Overcoming the mental health challenges faced by teens and young adults from high net worth families

April 9, 2019 in Family Caregiving  •  By Miles Varn, MD
mental health

At first the signs were subtle. Their 19-year-old son seemed irritable and was sleeping significantly more than usual. His parents assumed it was the result of his busy schedule. Then they got a call from the dean at his college. Their son had been transported to the local hospital with a blood alcohol level of .245. They learned this wasn’t the first time their son had been drinking heavily. He confessed that the pressure of keeping up with his classes, sports commitments, and making new friends often left him feeling overwhelmed, anxious, and depressed.

This scenario has become exceptionally common as more young people in the U.S. attempt to deal with stress and psychological challenges by self-medicating with alcohol and drugs. For the children of high net worth families, a study conducted by researchers at Columbia University found that these negative coping mechanisms occurred more frequently. Children and young adults from families of higher socioeconomic status had a higher incidence of alcohol use, binge drinking, and substance use, as well as other maladjustment behaviors including lying, cheating, theft from parents and peers, destruction of property, and violence toward others.

Dr. Cheryl Rampage, a licensed clinical psychologist and executive vice president at The Family Institute at Northwestern University, found that anxiety among affluent children is 25% to 30% higher compared to teens of other socioeconomic backgrounds and 20% are diagnosed with clinically significant depression, an incidence 3 times the national average. Other researchers have found that in high school students from middle and upper class families, depression, anxiety, suicidal thoughts, loneliness, and physical manifestations of mental health issues, such as headaches, stomachaches, and pain, occur at twice the rate of national averages.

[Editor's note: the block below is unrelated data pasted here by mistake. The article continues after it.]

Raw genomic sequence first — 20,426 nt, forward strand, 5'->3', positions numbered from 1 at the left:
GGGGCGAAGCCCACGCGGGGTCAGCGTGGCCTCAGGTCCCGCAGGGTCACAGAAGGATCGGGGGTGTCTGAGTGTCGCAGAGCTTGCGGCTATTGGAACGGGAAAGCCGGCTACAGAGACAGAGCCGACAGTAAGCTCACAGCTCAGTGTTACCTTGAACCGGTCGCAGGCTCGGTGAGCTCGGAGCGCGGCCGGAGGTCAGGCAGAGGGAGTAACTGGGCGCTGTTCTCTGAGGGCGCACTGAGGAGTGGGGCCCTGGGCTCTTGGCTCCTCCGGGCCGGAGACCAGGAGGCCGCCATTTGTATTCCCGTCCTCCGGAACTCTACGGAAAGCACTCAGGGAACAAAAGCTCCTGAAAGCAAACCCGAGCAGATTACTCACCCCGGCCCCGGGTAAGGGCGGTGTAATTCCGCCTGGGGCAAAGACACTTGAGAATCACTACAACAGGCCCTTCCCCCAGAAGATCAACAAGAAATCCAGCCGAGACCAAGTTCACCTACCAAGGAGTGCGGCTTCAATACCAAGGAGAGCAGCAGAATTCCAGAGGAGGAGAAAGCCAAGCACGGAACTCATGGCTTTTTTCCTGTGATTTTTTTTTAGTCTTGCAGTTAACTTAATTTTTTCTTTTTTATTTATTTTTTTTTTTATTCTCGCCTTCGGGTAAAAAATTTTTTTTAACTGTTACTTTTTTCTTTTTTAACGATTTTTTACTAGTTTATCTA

The signs parents should know

The early signs of mental health issues such as anxiety, depression, and alcohol and substance use can be subtle. Signs that a teen or young adult may be experiencing these problems can include:

  • Unprovoked feelings of sadness, crying
  • Frustration or anger over small issues
  • Irritability
  • Loss of interest in usual activities and interactions
  • Conflict with family and friends
  • Low self-esteem, feeling worthless
  • Fixating on past failures
  • Exaggerated self-criticism
  • Higher than usual levels of sensitivity related to failure or rejection
  • Trouble concentrating
  • Sleeping too much or insomnia
  • Changes in appetite
  • Changes in school performance
  • Risky behaviors or self-harm
  • Increase in secretive behavior or lying
  • Abandonment of longtime peer group
  • Apathy
  • Lowered self-control
  • Physical signs, including bloodshot eyes, frequent nosebleeds, tremors, poor hygiene, flushed cheeks, marked drowsiness, slurred speech

Strategies to lower the risk and access needed support and treatment

To lower the risk that teens and young adults may experience serious depression, anxiety, and alcohol and substance use disorders, it is important for parents to regularly express to their children that they are unconditionally loved and valued and that this love and value are not based on achievement.

Combating perfectionism is another piece of the puzzle. No child or young adult can consistently achieve perfection without paying a high psychological, and in many cases physical, price. Parents should encourage children to set realistic goals that result from a child’s own desire to achieve rather than parents’ expectations of what achievement should look like.

Another strategy, recommended by Dr. Rampage, is to combine high-structure and high-warmth parenting practices that allow children to build their own sense of self, coping skills, and develop the habits of mind needed to create a life filled with meaning and purpose. These practices can include:

  • regular household chores
  • limiting material purchases as a means of gratification or mood boosting
  • regular family dinners
  • limits on privacy
  • taking part in social service activities
  • listening to what children have to say without expressing judgement
  • expressing confidence in them
  • managing one’s own anxieties so that children are less likely to be negatively affected by them

When teens and young adults do face issues with mental health and substance misuse, getting access to the best treatment as quickly as possible is essential. A health advisor can be an effective resource, providing confidential, expedited access to high quality mental health care services worldwide. Advisors also offer one-on-one support and guidance to help navigate the mental health care system and connect families with the care they need.